2022 brings hope for broadband advancements nationally and locally

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If 2020 convinced the country that broadband for all Americans is essential, so 2021 has underscored a fact of life: Goals often require longer timelines than we would prefer. To put it another way, a global emergency has helped the United States recognize the importance of having ubiquitous high-speed internet, and now we are catching up. There is no quick and clean fix, which is a clunky pill to swallow for millions of people who face substandard or no connectivity as a new world of hybrid education, remote work. , online services and telehealth takes over.

The urgency for greater access to high-speed Internet has been palpable this year. The federal government has stepped up its attention on the issue. Like the CARES (Coronavirus Aid, Relief and Economic Security) Act, the American Rescue Plan Act allows states and local areas to use federal relief funds for connectivity projects. In addition, the infrastructure bill which passed in November includes $ 65 billion for broadband. In turn, states are setting aside mind-boggling amounts of money, with California presenting a $ 6 billion plan, Virginia committing $ 700 million and Missouri invest $ 400 million, to name a few.

But is all that money enough to help everyone? The short answer seems to be no, according to various experts. While the unprecedented funding will lead to more extensive broadband infrastructure, the cost remains a significant burden on ordinary Americans, and government allowances for monthly Internet bills may decline in value. Perhaps Christopher Mitchell, director of the Community Broadband Networks Initiative at the Institute for Local Self-Reliance, put on the best: “If the states spend it [federal money] responsibly, it should largely solve the challenge of people without a home network. When it comes to the term “digital divide,” we’ll still have tens of millions of Americans who can’t afford it. “


In addition, as Government technology contributor Kipp Bentley suggested in an article titled “Is broadband for everyone really possible? “ the money also needs to come from a greater focus on higher upload and download speeds and improved accountability measures.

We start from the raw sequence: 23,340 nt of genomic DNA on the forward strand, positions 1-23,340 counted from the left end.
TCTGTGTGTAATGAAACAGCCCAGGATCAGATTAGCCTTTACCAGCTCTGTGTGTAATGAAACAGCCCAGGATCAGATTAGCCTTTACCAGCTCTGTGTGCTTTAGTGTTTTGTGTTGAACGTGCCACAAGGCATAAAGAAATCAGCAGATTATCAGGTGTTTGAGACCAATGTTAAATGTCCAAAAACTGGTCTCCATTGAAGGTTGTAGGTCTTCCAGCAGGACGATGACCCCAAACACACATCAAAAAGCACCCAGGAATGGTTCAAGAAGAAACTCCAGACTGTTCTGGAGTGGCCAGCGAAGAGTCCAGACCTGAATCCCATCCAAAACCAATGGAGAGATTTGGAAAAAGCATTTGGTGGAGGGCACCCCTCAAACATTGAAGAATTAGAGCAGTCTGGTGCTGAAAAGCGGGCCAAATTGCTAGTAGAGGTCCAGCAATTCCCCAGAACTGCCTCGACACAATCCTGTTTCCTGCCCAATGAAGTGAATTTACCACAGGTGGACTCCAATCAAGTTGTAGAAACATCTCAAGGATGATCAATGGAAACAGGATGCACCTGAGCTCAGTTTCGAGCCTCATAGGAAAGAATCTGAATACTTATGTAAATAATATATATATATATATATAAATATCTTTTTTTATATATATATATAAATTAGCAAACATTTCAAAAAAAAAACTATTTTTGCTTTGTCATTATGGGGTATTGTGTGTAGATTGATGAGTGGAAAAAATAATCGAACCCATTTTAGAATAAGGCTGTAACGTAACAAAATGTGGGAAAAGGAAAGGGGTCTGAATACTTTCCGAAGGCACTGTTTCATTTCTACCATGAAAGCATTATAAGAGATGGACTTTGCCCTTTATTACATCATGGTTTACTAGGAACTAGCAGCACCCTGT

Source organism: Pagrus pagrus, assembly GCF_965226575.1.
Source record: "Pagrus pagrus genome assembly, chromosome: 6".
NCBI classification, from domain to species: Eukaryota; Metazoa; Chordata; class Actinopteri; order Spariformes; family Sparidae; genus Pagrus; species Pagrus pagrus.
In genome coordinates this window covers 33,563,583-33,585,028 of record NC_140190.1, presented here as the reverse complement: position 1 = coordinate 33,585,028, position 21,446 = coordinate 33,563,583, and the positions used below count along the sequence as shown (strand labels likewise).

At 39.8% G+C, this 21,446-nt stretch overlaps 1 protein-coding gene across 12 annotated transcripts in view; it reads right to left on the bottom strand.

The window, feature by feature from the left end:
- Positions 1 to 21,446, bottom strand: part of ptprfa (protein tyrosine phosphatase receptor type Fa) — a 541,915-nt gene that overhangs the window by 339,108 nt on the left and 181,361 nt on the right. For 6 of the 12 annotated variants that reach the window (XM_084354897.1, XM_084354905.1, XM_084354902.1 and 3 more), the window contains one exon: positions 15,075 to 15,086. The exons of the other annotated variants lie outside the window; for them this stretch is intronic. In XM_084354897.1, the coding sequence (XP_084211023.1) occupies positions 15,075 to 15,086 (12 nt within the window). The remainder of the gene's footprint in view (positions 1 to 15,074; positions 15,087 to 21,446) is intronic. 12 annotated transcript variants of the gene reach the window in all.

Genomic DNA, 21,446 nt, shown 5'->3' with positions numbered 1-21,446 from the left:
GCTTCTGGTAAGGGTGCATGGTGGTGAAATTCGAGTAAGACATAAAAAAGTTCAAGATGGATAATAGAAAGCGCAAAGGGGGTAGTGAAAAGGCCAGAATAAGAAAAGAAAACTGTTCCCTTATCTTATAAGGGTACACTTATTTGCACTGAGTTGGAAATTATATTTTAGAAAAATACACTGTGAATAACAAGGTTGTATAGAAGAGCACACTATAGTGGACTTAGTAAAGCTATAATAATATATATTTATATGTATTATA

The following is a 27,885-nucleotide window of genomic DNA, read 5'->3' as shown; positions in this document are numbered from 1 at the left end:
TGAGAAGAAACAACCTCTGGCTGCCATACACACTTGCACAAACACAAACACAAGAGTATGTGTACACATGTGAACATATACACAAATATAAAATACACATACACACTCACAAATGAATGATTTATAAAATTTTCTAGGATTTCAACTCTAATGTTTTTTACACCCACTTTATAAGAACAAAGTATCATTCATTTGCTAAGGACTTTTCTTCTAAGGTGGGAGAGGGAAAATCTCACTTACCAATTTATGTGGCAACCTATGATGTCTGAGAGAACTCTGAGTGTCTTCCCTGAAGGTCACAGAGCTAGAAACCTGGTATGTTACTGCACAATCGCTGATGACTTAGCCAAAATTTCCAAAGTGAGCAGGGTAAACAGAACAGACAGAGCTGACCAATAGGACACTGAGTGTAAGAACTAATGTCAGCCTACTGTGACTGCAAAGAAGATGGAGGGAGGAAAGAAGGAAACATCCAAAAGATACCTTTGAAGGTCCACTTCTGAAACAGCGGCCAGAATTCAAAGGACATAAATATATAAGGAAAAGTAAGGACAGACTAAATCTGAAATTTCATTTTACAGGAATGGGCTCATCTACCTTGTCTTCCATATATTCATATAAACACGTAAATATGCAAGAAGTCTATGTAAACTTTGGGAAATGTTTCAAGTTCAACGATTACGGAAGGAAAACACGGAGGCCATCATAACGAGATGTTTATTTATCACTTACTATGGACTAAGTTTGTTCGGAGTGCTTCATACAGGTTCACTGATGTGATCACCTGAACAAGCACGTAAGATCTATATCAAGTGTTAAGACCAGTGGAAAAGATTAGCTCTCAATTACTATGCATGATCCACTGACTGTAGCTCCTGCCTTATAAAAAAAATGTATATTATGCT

If the states spend it [federal money] responsibly, it should largely solve the challenge of people without a home network.

There is hope. At the federal level, there is an interesting potential transfer of responsibility. Over the past 20 years, the Federal Communications Commission has managed the lion’s share of federal dollars for high-speed Internet. But after years of criticism from national and local stakeholders over the FCC’s failure to create fair and accurate coverage maps and to meet the ever-growing demand for higher speeds and lower latencies, the Congress wants the National Telecommunications and Information Administration (NTIA) to manage $ 42 billion in broadband infrastructure funds. The idea is to leverage NTIA’s existing relationships with states so that citizens can get a better deal than they’ve received with many funded projects in the past.

More than ever, state and local governments are realizing the importance of community engagement and agency coordination when it comes to overcoming the problem of insufficient broadband access. Public and private organizations are bringing their best minds together to determine how the money can be well spent. New ideas such as cooperative electricity networks, multi-city partnerships and open access fiber are starting to take off to help neglected populations.

The United States may have been a little late, but 2021 has apparently revealed a collective epiphany that every dollar and every decision must count in broadband.


Government technology is a sister site of Governing. Both are divisions of e. Republic.

Jed Pressgrove has been a writer and editor for approximately 15 years. He received a bachelor’s degree in journalism and a master’s degree in sociology from Mississippi State University.

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